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Ricciardo admits Mercedes are still the team to catch

RED BULL driver Daniel Ricciardo has admitted he does not expect to be challenging for the Formula One title this season.

The 27-year-old Australian, who finished third behind champion Nico Rosberg and runner-up Lewis Hamilton last year, believes Mercedes still hold the edge, with Ferrari not too far behind.

Ricciardo’s prediction ahead of his home race — Sunday’s season-opening Australian Grand Prix in Melbourne — will come as a blow to those who hoped the sweeping changes to Formula One’s technical rulebook over the winter would bring an end to Mercedes’ dominance.

Indeed former champions Red Bull, spearheaded by the technical mastermind of British designer Adrian Newey, had been tipped to lead the challenge to Hamilton’s all-conquering Mercedes team this year.

But Ricciardo believes Red Bull, winners of four consecutive titles between 2010 and 2013, will start the season half-a-second a lap adrift of their rivals.

‘Hopefully we are going to go well but it is hard to know,’ said Ricciardo. ‘Testing is never really a clear picture, but I expect Ferrari and Mercedes to be quick.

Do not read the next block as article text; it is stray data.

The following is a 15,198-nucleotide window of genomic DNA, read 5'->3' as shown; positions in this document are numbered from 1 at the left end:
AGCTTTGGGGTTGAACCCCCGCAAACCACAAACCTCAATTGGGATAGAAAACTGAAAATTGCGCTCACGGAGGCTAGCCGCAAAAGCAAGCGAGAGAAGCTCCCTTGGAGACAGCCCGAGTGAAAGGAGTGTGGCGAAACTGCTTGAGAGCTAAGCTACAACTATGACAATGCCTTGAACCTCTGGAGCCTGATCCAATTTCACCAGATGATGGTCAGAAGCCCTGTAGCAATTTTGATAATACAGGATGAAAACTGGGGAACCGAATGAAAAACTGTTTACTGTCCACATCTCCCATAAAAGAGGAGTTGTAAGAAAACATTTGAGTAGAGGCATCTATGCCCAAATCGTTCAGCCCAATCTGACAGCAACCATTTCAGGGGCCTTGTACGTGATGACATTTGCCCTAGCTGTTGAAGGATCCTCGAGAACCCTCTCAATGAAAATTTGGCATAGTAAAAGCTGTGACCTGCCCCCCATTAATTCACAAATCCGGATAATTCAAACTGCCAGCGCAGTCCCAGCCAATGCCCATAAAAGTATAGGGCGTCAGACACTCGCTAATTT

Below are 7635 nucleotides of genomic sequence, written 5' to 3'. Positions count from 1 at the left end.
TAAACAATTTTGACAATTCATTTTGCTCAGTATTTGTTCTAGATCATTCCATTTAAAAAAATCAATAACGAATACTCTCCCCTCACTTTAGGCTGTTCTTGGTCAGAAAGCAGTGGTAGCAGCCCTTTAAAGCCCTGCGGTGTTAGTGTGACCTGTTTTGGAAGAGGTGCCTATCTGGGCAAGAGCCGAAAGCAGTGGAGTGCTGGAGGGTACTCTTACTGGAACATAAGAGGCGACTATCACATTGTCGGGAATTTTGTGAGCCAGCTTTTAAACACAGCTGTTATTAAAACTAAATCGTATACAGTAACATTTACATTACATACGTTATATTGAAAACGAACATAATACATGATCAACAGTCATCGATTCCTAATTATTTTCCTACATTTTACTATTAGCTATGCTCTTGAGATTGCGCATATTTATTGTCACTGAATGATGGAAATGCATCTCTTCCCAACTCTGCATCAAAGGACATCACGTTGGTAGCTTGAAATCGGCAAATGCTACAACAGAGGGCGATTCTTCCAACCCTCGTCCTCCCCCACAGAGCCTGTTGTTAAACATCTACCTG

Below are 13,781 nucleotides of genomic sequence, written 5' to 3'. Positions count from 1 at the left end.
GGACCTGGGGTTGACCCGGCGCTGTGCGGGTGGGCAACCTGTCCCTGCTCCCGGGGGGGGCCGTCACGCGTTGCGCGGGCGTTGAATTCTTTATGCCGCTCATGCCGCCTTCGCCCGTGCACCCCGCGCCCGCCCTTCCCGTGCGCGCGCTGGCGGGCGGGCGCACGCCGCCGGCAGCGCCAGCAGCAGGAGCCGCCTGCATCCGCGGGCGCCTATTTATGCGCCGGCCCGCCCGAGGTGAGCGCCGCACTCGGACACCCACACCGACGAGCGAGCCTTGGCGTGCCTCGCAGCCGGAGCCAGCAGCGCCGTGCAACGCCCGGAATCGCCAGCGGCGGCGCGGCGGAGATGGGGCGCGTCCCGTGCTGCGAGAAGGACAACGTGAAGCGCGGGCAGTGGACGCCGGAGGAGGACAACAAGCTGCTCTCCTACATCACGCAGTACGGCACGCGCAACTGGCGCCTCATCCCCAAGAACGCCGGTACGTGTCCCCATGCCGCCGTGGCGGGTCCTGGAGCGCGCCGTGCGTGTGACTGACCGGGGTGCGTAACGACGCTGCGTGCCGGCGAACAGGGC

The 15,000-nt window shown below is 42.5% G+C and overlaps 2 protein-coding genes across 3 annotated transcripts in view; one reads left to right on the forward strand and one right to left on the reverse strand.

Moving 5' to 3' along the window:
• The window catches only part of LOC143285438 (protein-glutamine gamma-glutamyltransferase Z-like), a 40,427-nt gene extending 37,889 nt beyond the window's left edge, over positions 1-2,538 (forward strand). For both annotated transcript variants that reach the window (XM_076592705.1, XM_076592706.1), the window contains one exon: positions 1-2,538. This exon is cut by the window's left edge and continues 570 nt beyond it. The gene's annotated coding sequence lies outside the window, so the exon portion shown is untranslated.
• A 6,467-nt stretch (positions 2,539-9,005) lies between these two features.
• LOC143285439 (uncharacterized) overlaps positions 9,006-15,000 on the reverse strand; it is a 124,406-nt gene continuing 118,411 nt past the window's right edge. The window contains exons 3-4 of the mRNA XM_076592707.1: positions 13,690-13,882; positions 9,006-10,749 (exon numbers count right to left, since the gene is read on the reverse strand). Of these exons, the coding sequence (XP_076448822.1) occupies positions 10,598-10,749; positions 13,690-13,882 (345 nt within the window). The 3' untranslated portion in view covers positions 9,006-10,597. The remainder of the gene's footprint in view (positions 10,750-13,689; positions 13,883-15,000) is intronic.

‘Last year I did not win the title and I was still very happy. I got my first pole position, and I got back on the top step of the podium [in Malaysia]. If I perform at my best I will be happy this year and I will be very happy with the world title.

‘It is my target and aim to be world champion, and I will do what I can to make it happen this year, but I am not expecting it.’

Ricciardo forms one half of arguably the best driver line-up on the grid along with Dutch teenager Max Verstappen.

In stark contrast to Hamilton’s bitter rivalry with Rosberg at Mercedes over the past three years, the Red Bull duo appear to revel in each other’s company.

‘We obviously try and keep it as amicable and professional as possible,’ said Ricciardo, who joked that the pair may soon start sharing a bedroom at race weekends.

‘We both want to win and beat each other and there is no denying that. But at the same time we have got a team that is trying to build fast cars and they rely on us, not only to push the car but give feedback and push the technology of the car, too.

‘Two heads are better than one and we understand that we are only helping ourselves if we help each other because then the car is going to be faster and give us a better chance to win.’

Hamilton, who will start the season as the favourite to win what will be his fourth title, faces the media for the first time this week when he lines up in the official press conference at Albert Park in the early hours of tomorrow morning.